Last Updated on May 6, 2015, by eNotes Editorial. Word Count: 66
Collections of Charles Baudelaire’s essays on literature, art, aesthetics, and drugs appeared under the titles Les Paradis artificiels (1860), Curiosits esthétiques (1868), and L’Art romantique (1868). Baudelaire also published translations of several volumes of the prose works of Edgar Allan Poe. The most convenient edition of most of his works is the Pléiade edition, Œuvres complètes (1961), edited by Yves Le Dantec and Claude Pichois.
Last Updated on May 6, 2015, by eNotes Editorial. Word Count: 123
Although Baudelaire is sometimes grouped with the Symbolists, a movement that constituted itself more than a decade after his death, Baudelaire himself neither belonged to nor founded a school. It is probably fair, however, to designate him as one of the earliest exponents of modernism. He constantly sought, in both literature and painting, works that expressed a beauty specific to the reality of the moment, even if that reality was unpleasant or bizarre. His corrosive irony, his suggestive understatement of the metaphoric sense of his images, and his aggressive use of material drawn from the prosaic side of life have had a lasting success and influence. Movements as diverse as Symbolism, Dadaism, and the Italian neorealist cinema have claimed descent from his work.
Last Updated on May 6, 2015, by eNotes Editorial. Word Count: 816
Suffering, inflicted on others or on oneself, is a frequent theme in Flowers of Evil and is linked to learning and self-awareness. In “Heautontimoroumenos” (a Greek term for “the executioner of oneself,” borrowed from a comedy of Terence), the speaker declares himself a “dissonance in the divine symphony” on account of the irony that eats away at him. In the most remarkable stanza, he declares in part, “I am the wound and the knife!/ I am the blow and the cheek!” In the poem immediately following, “L’Irrémédiable” (“The Irreparable”), after briefly tracing the fall of an ideal being from Heaven into Hell, Baudelaire evokes a “Somber and clear tête-à-tête/ A heart become its own mirror!” This division of the self into two sides, each looking at the other, is then described metaphorically as a “Well of truth, clear and black/ Where a pale star trembles.” Although, here, knowledge is stressed more than the pain that is so fiercely displayed in “Heautontimoroumenos,” pain must be the outcome of self-examination in this “well of truth” because the inward discovery is the sentiment of a fall from a higher state, an “irreparable” decadence. Yet, there is a tension here between the claim to total clarity and the image of the well, for the latter promises depths which can never be coextensive with the mirroring surface. Working back from this tension, one can see that the whole poem is full of terms for depth, darkness, and entrapment. The lucidity toward which the poem tends will never be complete, for consciousness can only discover the extent, apparently infinite, of its deprivation.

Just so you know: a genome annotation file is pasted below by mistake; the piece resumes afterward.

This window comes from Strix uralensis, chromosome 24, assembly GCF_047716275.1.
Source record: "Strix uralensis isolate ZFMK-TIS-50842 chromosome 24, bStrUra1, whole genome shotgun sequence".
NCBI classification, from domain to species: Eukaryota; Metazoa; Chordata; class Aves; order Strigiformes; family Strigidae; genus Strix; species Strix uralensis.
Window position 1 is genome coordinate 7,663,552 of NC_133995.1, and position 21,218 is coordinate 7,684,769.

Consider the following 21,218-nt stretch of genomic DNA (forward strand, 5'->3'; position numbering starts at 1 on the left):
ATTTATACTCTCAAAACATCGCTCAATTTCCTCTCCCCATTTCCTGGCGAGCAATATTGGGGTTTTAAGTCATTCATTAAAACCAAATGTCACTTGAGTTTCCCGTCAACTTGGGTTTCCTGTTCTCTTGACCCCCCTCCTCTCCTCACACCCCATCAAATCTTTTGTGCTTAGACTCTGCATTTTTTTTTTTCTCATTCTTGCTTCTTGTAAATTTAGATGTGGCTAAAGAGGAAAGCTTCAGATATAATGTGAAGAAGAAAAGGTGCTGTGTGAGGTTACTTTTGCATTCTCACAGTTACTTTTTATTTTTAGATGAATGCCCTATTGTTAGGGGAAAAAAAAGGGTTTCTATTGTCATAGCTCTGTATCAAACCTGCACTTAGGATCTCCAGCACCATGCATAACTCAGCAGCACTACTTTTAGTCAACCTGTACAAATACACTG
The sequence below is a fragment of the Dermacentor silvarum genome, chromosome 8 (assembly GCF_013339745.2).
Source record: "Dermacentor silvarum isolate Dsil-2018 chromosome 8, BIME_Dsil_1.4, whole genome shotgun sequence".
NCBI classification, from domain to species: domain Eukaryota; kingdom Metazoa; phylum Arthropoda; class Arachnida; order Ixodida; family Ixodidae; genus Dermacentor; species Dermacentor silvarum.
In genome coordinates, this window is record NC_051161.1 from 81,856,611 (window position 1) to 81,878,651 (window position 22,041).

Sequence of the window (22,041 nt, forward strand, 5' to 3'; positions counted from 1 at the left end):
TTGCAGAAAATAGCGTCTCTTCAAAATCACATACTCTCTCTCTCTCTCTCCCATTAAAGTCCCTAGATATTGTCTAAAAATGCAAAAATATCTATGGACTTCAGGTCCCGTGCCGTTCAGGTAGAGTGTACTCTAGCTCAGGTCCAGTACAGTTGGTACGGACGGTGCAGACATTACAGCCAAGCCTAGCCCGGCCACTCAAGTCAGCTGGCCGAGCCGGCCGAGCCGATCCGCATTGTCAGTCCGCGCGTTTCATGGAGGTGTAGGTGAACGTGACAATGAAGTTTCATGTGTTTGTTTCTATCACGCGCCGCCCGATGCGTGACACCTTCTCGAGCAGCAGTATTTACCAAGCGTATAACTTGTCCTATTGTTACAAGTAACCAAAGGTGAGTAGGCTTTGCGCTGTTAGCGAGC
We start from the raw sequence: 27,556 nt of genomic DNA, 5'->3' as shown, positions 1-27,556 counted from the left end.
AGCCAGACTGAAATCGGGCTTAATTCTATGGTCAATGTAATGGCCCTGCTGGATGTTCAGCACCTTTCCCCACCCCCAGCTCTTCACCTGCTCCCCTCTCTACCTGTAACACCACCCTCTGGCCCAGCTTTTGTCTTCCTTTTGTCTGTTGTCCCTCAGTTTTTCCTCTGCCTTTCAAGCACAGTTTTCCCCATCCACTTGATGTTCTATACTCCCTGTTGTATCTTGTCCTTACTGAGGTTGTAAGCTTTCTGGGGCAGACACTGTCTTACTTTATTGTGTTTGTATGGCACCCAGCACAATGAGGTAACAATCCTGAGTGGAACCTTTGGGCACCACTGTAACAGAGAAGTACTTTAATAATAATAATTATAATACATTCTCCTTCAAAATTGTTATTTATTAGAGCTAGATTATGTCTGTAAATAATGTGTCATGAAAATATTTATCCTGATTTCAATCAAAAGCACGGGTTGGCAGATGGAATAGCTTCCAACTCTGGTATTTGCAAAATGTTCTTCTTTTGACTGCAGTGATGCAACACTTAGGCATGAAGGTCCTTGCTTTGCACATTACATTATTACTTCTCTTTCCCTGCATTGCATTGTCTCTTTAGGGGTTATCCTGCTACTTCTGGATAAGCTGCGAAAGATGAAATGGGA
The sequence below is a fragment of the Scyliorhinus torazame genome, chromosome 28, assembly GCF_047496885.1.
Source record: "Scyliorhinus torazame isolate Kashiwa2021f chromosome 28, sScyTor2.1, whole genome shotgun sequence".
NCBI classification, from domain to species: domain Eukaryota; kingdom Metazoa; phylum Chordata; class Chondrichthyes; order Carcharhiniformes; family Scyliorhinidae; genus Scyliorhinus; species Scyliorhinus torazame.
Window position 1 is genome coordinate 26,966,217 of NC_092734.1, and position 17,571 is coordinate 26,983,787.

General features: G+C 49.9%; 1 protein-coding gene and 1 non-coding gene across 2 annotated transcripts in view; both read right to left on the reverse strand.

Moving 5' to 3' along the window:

The concluding note of Flowers of Evil, the section called “Death,” is a reminder of this perpetual quest for new discovery, even at the price of horror. In fact, the last stanza of the concluding poem, “Le Voyage” (“The Trip”), is based on the concept of depth that had already appeared in “The Irreparable”: “Plunge into the deeps of the abyss, Hell or Heaven, that difference/ Into the depth of the Unknown to find something new!” Here the preoccupation with boredom as supreme evil in “To the Reader” appears coupled with the themes of knowledge and discovery that constitute much of the other sections. “The Trip” is a kind of summary in dialogue of Flowers of Evil , beginning with...
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